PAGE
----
Ryanair signs sustainable fuel deal to cut emissions from its Amsterdam flights

Budget airline Ryanair hopes to cut pollution from some of its Amsterdam flights by 60% through using sustainable aviation fuel.

From this month, one third of the roughly 1,500 flights a year that Ryanair operates from Amsterdam Schiphol Airport will be powered using 40% sustainable fuel derived from used cooking oil.

Current regulations restrict the amount of sustainable fuel that can be used in an aircraft to 50%.

Using a waste product like used cooking oil means fossil fuels that would have been used can stay in the ground, but these waste residues are a finite re-, environmentalists warn.

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Ryanair Holdings – the parent company of Buzz, Lauda, Malta Air & Ryanair DAC – operates more than 2,400 flights a day from 82 airports, and already uses some form of sustainable fuel in flights from France, Sweden and Norway.

Ryanair’s sustainability director Thomas Fowler said sustainable fuel is a “cornerstone” of its strategy to reach net zero emissions by 2050 – a widely adopted global goal to cut emissions as much as possible and in theory offset only the emissions that cannot be cut.

Flying accounts for around 2.5% of all global emissions of carbon dioxide, a climate-heating greenhouse gas. Most jets are powered by kerosene, derived from the fossil fuel petroleum.

Fuel from waste residue such as cooking oil is the more environmentally friendly of various biofuels, because the product would not otherwise be used elsewhere, according to campaign group Transport and Environment.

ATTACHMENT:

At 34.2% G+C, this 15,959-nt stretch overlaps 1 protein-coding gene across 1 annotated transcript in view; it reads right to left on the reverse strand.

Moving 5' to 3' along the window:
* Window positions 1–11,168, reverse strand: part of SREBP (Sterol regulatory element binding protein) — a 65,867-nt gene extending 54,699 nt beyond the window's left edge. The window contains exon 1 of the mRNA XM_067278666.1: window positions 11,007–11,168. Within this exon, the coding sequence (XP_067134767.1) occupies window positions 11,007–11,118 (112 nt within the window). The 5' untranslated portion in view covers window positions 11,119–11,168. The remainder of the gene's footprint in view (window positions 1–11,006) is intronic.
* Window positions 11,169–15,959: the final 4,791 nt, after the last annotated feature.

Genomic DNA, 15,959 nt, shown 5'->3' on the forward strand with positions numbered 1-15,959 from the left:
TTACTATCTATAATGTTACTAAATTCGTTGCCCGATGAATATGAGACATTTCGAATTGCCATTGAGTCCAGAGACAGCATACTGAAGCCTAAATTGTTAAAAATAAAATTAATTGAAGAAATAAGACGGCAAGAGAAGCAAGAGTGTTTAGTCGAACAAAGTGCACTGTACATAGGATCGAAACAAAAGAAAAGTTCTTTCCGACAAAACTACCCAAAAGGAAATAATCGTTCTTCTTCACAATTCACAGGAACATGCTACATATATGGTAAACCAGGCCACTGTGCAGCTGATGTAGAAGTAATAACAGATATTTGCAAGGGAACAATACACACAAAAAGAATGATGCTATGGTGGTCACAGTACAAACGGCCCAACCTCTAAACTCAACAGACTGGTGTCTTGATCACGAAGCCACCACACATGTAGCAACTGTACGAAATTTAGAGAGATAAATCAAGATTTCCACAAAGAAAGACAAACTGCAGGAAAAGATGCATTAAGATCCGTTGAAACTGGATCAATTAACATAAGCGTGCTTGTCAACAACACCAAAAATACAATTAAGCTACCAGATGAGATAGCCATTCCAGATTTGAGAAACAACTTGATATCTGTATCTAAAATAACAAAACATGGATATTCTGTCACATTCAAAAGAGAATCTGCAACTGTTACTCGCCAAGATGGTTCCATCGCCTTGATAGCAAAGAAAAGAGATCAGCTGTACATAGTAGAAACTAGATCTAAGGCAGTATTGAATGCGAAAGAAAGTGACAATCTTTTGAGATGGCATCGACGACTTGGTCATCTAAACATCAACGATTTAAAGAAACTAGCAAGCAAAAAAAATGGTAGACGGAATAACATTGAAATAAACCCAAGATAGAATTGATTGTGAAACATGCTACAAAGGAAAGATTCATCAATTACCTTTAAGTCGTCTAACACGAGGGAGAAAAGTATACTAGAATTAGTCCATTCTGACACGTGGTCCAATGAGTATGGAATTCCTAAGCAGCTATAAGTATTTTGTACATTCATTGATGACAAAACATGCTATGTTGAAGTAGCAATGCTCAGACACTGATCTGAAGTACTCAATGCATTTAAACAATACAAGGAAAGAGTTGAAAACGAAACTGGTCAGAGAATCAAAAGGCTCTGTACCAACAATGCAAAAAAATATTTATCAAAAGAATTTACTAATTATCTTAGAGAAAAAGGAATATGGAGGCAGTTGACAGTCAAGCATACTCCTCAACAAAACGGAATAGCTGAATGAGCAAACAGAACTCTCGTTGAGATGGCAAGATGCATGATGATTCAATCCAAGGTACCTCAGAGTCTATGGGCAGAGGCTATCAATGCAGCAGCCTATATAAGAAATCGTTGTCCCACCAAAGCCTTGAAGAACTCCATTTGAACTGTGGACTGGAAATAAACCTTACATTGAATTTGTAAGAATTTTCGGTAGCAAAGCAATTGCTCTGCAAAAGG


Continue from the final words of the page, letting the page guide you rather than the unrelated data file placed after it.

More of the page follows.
Nor, in theory, does it create competition for land with food or people in the same way as plants that are grown to create other biofuels.

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“There’s only so many waste and residues in the world. You don’t have an unlimited amount of them,” said the aviation policy officer Matteo Mirolo.

“With used cooking oil demand set to double between now and 2030, we have strong concerns about fake imports,” he said, citing incidences of virgin palm oil and other unsustainable feedstocks being disguised as used coking oil and ending up in aircraft engines.

If UCO isn’t really “used,” it will “fuel deforestation instead of decarbonising aviation,” he warned.

Ramping up verification and monitoring and keeping demand in check would help, he added.

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